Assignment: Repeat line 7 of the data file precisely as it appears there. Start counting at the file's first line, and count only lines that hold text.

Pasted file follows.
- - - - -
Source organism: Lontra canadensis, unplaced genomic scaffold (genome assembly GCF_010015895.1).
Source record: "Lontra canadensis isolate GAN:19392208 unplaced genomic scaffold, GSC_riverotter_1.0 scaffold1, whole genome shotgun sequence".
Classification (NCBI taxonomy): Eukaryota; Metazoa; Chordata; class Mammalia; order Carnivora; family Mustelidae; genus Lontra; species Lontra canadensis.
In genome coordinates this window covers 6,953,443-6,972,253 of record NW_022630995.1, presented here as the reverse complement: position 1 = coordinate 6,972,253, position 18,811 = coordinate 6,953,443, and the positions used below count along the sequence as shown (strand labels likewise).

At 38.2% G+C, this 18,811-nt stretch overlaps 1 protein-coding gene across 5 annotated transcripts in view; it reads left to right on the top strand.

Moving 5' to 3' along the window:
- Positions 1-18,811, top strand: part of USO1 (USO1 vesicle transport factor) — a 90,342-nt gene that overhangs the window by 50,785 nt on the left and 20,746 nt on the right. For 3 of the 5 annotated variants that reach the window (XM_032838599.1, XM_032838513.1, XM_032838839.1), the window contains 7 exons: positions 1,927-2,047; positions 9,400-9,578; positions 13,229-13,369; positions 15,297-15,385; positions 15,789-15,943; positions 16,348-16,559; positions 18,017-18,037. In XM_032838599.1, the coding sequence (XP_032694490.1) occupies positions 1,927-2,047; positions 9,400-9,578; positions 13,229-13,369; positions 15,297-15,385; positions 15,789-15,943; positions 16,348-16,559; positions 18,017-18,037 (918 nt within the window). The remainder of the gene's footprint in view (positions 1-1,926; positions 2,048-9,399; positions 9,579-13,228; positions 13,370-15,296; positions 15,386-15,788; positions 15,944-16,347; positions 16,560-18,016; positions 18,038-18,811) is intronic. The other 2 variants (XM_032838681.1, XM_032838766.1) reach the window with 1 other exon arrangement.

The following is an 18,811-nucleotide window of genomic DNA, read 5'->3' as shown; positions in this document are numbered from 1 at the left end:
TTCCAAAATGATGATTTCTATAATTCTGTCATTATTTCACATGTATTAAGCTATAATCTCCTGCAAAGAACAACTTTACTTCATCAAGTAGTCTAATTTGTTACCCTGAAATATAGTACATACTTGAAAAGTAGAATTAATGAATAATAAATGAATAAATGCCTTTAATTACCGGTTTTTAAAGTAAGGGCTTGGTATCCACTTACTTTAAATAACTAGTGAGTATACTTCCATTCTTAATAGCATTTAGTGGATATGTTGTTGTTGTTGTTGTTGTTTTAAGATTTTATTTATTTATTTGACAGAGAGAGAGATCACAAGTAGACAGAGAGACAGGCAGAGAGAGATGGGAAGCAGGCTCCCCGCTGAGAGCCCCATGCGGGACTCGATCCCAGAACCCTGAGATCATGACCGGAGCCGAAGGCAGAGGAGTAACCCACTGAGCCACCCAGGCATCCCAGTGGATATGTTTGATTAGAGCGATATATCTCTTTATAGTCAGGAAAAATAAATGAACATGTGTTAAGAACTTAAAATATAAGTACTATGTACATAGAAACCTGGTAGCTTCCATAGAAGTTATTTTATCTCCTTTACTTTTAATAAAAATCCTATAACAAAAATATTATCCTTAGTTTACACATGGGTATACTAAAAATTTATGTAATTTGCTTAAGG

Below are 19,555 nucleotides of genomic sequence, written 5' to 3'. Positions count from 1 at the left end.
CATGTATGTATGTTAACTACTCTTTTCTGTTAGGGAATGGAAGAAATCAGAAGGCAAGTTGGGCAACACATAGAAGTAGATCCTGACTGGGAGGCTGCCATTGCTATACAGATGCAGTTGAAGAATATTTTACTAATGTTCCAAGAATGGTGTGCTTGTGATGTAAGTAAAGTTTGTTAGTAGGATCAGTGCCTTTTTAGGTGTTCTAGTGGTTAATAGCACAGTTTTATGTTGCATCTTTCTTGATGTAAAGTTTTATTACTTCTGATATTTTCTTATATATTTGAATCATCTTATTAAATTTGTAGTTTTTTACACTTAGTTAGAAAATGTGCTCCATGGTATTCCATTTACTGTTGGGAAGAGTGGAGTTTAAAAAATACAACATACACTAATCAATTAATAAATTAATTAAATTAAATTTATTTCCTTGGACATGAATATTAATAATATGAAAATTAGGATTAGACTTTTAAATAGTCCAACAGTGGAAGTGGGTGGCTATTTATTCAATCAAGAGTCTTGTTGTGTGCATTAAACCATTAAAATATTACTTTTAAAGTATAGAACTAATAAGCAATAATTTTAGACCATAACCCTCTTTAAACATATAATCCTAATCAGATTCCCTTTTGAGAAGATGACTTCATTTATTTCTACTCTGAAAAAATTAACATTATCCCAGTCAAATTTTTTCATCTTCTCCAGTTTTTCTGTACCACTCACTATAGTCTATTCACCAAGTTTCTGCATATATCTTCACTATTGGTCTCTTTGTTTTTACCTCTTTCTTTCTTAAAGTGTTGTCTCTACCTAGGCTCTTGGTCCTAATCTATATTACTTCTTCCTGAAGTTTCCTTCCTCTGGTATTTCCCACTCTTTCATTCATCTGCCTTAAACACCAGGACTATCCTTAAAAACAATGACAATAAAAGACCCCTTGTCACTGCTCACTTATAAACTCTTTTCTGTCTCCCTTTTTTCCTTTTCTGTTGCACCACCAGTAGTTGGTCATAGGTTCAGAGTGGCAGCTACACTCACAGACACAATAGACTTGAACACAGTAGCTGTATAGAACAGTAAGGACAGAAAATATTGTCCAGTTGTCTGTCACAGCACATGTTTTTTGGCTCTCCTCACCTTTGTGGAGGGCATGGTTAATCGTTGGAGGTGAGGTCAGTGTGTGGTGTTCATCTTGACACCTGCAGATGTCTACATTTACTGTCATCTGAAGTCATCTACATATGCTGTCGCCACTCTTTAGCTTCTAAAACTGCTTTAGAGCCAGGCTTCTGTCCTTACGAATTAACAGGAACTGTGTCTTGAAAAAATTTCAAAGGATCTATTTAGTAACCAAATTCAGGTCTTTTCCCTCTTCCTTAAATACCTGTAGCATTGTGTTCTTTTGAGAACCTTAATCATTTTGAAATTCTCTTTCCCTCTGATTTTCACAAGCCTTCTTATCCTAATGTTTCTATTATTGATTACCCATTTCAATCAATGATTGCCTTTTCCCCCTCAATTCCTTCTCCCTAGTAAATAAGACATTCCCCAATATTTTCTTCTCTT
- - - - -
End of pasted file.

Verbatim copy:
- Positions 1-18,811, top strand: part of USO1 (USO1 vesicle transport factor) — a 90,342-nt gene that overhangs the window by 50,785 nt on the left and 20,746 nt on the right. For 3 of the 5 annotated variants that reach the window (XM_032838599.1, XM_032838513.1, XM_032838839.1), the window contains 7 exons: positions 1,927-2,047; positions 9,400-9,578; positions 13,229-13,369; positions 15,297-15,385; positions 15,789-15,943; positions 16,348-16,559; positions 18,017-18,037. In XM_032838599.1, the coding sequence (XP_032694490.1) occupies positions 1,927-2,047; positions 9,400-9,578; positions 13,229-13,369; positions 15,297-15,385; positions 15,789-15,943; positions 16,348-16,559; positions 18,017-18,037 (918 nt within the window). The remainder of the gene's footprint in view (positions 1-1,926; positions 2,048-9,399; positions 9,579-13,228; positions 13,370-15,296; positions 15,386-15,788; positions 15,944-16,347; positions 16,560-18,016; positions 18,038-18,811) is intronic. The other 2 variants (XM_032838681.1, XM_032838766.1) reach the window with 1 other exon arrangement.